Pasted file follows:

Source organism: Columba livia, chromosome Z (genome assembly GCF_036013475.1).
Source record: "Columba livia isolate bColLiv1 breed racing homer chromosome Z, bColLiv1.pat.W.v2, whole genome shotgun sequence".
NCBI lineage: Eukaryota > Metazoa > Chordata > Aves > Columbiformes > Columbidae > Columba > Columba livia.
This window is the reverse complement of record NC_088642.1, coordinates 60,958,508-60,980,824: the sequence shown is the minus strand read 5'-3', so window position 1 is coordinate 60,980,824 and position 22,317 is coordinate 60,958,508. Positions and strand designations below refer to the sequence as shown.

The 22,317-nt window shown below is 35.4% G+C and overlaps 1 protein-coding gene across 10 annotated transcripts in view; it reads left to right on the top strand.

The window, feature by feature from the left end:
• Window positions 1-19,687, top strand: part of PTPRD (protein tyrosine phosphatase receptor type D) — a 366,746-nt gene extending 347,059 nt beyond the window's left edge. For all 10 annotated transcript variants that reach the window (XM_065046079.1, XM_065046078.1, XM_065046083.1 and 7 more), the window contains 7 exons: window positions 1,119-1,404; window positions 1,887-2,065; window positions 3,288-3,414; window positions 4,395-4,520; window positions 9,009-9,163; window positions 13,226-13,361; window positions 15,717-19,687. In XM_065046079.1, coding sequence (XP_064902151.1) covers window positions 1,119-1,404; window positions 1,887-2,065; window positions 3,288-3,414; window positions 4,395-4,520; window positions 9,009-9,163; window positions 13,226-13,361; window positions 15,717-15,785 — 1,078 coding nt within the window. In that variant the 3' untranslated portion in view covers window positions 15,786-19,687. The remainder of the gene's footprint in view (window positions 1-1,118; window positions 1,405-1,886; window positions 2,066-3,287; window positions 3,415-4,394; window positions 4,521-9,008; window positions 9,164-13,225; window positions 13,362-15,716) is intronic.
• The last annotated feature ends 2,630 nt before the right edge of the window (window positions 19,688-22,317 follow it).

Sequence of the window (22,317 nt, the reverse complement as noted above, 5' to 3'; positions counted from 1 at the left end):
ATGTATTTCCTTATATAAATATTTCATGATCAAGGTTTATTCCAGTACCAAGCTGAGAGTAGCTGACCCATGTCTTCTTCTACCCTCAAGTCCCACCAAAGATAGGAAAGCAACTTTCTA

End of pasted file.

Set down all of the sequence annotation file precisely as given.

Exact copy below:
Source organism: Columba livia, chromosome Z (genome assembly GCF_036013475.1).
Source record: "Columba livia isolate bColLiv1 breed racing homer chromosome Z, bColLiv1.pat.W.v2, whole genome shotgun sequence".
NCBI lineage: Eukaryota > Metazoa > Chordata > Aves > Columbiformes > Columbidae > Columba > Columba livia.
This window is the reverse complement of record NC_088642.1, coordinates 60,958,508-60,980,824: the sequence shown is the minus strand read 5'-3', so window position 1 is coordinate 60,980,824 and position 22,317 is coordinate 60,958,508. Positions and strand designations below refer to the sequence as shown.

The 22,317-nt window shown below is 35.4% G+C and overlaps 1 protein-coding gene across 10 annotated transcripts in view; it reads left to right on the top strand.

The window, feature by feature from the left end:
• Window positions 1-19,687, top strand: part of PTPRD (protein tyrosine phosphatase receptor type D) — a 366,746-nt gene extending 347,059 nt beyond the window's left edge. For all 10 annotated transcript variants that reach the window (XM_065046079.1, XM_065046078.1, XM_065046083.1 and 7 more), the window contains 7 exons: window positions 1,119-1,404; window positions 1,887-2,065; window positions 3,288-3,414; window positions 4,395-4,520; window positions 9,009-9,163; window positions 13,226-13,361; window positions 15,717-19,687. In XM_065046079.1, coding sequence (XP_064902151.1) covers window positions 1,119-1,404; window positions 1,887-2,065; window positions 3,288-3,414; window positions 4,395-4,520; window positions 9,009-9,163; window positions 13,226-13,361; window positions 15,717-15,785 — 1,078 coding nt within the window. In that variant the 3' untranslated portion in view covers window positions 15,786-19,687. The remainder of the gene's footprint in view (window positions 1-1,118; window positions 1,405-1,886; window positions 2,066-3,287; window positions 3,415-4,394; window positions 4,521-9,008; window positions 9,164-13,225; window positions 13,362-15,716) is intronic.
• The last annotated feature ends 2,630 nt before the right edge of the window (window positions 19,688-22,317 follow it).

Sequence of the window (22,317 nt, the reverse complement as noted above, 5' to 3'; positions counted from 1 at the left end):
ATGTATTTCCTTATATAAATATTTCATGATCAAGGTTTATTCCAGTACCAAGCTGAGAGTAGCTGACCCATGTCTTCTTCTACCCTCAAGTCCCACCAAAGATAGGAAAGCAACTTTCTA